Wednesday, July 23, 2014

Rose Under Fire

While flying an Allied fighter plane from Paris to England, American ATA pilot and amateur poet, Rose Justice, is captured by the Nazis and sent to Ravensbrück, the notorious women's concentration camp. Trapped in horrific circumstances, Rose finds hope in the impossible through the loyalty, bravery and friendship of her fellow prisoners. But will that be enough to endure the fate that's in store for her?

Elizabeth Wein, author of the critically-acclaimed and best-selling Code Name Verity, delivers another stunning WWII thriller. The unforgettable story of Rose Justice is forged from heart-wrenching courage, resolve, and the slim, bright chance of survival.


Beth says 4.5 Stars...
In what appears to be a common sentiment, I was both excited and nervous to read this book.  I absolutely adored Code Name Verity and have since made it one of my top books to recommend to both lovers and naysayers of YA.  I was worried that this follow-up would be disappointing and leave me wanting.  Although not as good as its predecessor, I wasn't left wanting.  It takes a bit to get to the main action of the plot, with the beginning acting as an introduction telling of Rose's life pre-capture.  There's then a brief interlude where we hear of Rose's disappearance from other characters via letters and notes.  The plot itself doesn't move aggressively forward, but instead meanders while detailing various episodes from the camp.  As with any well-written Holocaust book, your heart will break in a million different ways during reading.  The book feels like a memoir rather than a novel, which gives even more of an emotional impact.  I would be remiss if I didn't mention the poetry that Rose writes that peppers the novel.  Although I'm not a huge poetry fan, I liked how it added another layer to the story.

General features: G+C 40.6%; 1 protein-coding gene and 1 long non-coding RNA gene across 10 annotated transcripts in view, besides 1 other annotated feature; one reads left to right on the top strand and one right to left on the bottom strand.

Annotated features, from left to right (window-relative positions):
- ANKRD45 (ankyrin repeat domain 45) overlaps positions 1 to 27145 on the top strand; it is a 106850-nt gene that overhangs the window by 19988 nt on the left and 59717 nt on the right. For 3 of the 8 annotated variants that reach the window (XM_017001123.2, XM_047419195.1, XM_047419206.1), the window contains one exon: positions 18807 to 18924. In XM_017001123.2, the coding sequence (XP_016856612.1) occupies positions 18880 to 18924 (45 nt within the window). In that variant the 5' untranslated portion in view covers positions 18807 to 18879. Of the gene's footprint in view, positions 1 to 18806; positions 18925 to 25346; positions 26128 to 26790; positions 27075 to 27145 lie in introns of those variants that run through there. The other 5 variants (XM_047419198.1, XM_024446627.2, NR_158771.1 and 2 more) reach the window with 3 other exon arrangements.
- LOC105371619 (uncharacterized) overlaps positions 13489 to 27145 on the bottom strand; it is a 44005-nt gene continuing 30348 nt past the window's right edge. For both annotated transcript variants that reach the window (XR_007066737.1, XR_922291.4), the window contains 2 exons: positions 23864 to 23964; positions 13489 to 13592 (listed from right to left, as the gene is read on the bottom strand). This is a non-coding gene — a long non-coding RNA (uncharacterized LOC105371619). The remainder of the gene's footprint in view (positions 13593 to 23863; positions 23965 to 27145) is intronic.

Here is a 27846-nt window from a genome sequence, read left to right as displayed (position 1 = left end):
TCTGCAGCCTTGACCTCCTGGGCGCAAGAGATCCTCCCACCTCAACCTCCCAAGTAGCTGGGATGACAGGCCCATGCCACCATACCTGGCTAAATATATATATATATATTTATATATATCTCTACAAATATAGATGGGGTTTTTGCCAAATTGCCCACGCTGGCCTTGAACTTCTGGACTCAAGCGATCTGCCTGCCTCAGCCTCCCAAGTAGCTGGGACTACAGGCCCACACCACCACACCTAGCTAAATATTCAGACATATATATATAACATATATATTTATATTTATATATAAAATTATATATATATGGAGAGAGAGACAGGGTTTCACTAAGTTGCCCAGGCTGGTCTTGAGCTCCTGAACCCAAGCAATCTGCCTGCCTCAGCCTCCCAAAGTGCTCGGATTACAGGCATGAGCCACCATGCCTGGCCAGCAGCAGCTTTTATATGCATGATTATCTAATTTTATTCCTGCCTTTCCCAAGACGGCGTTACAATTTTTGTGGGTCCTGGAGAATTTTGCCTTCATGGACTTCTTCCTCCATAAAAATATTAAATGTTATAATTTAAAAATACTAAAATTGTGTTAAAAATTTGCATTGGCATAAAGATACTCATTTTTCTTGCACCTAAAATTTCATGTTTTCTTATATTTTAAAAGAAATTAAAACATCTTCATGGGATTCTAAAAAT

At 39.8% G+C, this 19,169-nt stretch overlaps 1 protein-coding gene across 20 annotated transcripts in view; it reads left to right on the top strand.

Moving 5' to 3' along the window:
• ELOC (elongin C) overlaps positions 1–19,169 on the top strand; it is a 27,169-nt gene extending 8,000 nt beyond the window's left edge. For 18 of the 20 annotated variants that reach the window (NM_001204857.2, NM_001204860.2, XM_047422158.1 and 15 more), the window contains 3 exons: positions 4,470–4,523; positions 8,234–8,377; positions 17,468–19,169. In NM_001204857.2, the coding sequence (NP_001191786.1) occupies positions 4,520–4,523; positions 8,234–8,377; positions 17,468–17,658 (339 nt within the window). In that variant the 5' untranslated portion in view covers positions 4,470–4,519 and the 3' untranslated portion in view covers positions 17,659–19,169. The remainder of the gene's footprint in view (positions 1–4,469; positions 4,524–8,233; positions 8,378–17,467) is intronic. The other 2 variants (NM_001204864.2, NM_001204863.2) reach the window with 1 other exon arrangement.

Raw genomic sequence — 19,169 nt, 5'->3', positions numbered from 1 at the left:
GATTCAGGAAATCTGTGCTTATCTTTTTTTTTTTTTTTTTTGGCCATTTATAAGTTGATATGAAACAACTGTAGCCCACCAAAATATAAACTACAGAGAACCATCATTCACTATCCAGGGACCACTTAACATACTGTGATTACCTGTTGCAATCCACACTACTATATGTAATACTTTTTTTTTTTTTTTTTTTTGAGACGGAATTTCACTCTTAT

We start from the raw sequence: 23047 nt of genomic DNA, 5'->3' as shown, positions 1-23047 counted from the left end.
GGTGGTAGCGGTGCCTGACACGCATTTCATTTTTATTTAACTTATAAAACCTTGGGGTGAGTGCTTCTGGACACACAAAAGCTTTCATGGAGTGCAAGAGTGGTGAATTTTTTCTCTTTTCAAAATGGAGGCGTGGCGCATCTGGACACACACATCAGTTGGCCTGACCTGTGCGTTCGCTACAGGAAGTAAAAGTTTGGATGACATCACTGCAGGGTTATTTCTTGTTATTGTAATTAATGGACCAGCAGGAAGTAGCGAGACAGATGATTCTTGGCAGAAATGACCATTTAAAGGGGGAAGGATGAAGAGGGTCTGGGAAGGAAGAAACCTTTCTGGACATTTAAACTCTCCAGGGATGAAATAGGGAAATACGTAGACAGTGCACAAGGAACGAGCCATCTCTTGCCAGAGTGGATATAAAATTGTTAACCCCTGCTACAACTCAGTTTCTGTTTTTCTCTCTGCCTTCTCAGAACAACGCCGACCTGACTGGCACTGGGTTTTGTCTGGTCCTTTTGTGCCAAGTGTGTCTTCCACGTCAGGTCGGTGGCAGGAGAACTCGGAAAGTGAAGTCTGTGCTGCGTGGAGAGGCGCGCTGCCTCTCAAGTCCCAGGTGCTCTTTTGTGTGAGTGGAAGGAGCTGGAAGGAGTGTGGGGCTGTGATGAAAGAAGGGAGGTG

Rose is a well drawn character and I enjoyed seeing the world though her eyes.  Hearing about the struggles of those in the camps and getting glimpses into the heartbreak of those they left behind was really powerful.  The Rabbits were something that it's shocking to know was true and it's appalling to consider what happened to real people in the name of "science."  All of the girls/women were different and brought their own stories to the overarching structure of the novel.  Roza in particular, with her specific brand of fiery resistance, provided a great deal of emotional impact.  Her life in the camp defined her entire existence and her courage in the face of absolute evil creates a fascinating character.  I particularly love how the book placed good in the most dire of places and unexpected of characters.

Overall, this is a wonderful companion to Code Name Verity.  When taken on its own it becomes even better, with a complex cast of characters that will pull on your heartstrings.  For a different view on the horrors of concentration camps, pick up both this book and a box of tissues.
book from library


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